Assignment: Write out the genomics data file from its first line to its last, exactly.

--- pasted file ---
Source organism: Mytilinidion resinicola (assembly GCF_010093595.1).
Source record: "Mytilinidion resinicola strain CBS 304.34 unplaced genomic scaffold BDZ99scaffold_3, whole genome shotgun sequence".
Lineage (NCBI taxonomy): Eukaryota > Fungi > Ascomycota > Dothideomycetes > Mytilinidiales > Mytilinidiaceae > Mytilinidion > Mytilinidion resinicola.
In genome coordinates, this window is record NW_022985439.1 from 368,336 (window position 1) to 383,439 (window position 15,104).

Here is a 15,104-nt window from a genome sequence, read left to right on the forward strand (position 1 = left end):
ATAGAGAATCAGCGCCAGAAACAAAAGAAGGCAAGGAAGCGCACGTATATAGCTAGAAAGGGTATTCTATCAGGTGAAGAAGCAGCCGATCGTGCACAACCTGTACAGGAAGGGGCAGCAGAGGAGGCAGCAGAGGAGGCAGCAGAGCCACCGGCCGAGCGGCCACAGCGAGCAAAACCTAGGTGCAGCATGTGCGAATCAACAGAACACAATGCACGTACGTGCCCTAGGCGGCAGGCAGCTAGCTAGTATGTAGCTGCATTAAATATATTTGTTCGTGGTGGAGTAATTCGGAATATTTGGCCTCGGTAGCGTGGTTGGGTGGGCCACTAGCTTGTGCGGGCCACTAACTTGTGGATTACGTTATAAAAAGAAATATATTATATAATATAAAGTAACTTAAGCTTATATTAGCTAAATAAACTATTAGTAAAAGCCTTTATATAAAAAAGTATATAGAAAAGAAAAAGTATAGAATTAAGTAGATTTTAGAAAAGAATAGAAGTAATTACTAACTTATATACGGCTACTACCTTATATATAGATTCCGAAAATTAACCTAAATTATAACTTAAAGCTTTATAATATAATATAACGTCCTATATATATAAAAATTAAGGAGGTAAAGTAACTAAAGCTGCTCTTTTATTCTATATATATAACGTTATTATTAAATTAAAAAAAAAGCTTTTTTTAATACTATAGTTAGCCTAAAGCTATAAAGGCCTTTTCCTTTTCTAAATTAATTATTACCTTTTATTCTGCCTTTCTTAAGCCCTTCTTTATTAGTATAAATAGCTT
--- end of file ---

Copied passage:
Source organism: Mytilinidion resinicola (assembly GCF_010093595.1).
Source record: "Mytilinidion resinicola strain CBS 304.34 unplaced genomic scaffold BDZ99scaffold_3, whole genome shotgun sequence".
Lineage (NCBI taxonomy): Eukaryota > Fungi > Ascomycota > Dothideomycetes > Mytilinidiales > Mytilinidiaceae > Mytilinidion > Mytilinidion resinicola.
In genome coordinates, this window is record NW_022985439.1 from 368,336 (window position 1) to 383,439 (window position 15,104).

Here is a 15,104-nt window from a genome sequence, read left to right on the forward strand (position 1 = left end):
ATAGAGAATCAGCGCCAGAAACAAAAGAAGGCAAGGAAGCGCACGTATATAGCTAGAAAGGGTATTCTATCAGGTGAAGAAGCAGCCGATCGTGCACAACCTGTACAGGAAGGGGCAGCAGAGGAGGCAGCAGAGGAGGCAGCAGAGCCACCGGCCGAGCGGCCACAGCGAGCAAAACCTAGGTGCAGCATGTGCGAATCAACAGAACACAATGCACGTACGTGCCCTAGGCGGCAGGCAGCTAGCTAGTATGTAGCTGCATTAAATATATTTGTTCGTGGTGGAGTAATTCGGAATATTTGGCCTCGGTAGCGTGGTTGGGTGGGCCACTAGCTTGTGCGGGCCACTAACTTGTGGATTACGTTATAAAAAGAAATATATTATATAATATAAAGTAACTTAAGCTTATATTAGCTAAATAAACTATTAGTAAAAGCCTTTATATAAAAAAGTATATAGAAAAGAAAAAGTATAGAATTAAGTAGATTTTAGAAAAGAATAGAAGTAATTACTAACTTATATACGGCTACTACCTTATATATAGATTCCGAAAATTAACCTAAATTATAACTTAAAGCTTTATAATATAATATAACGTCCTATATATATAAAAATTAAGGAGGTAAAGTAACTAAAGCTGCTCTTTTATTCTATATATATAACGTTATTATTAAATTAAAAAAAAAGCTTTTTTTAATACTATAGTTAGCCTAAAGCTATAAAGGCCTTTTCCTTTTCTAAATTAATTATTACCTTTTATTCTGCCTTTCTTAAGCCCTTCTTTATTAGTATAAATAGCTT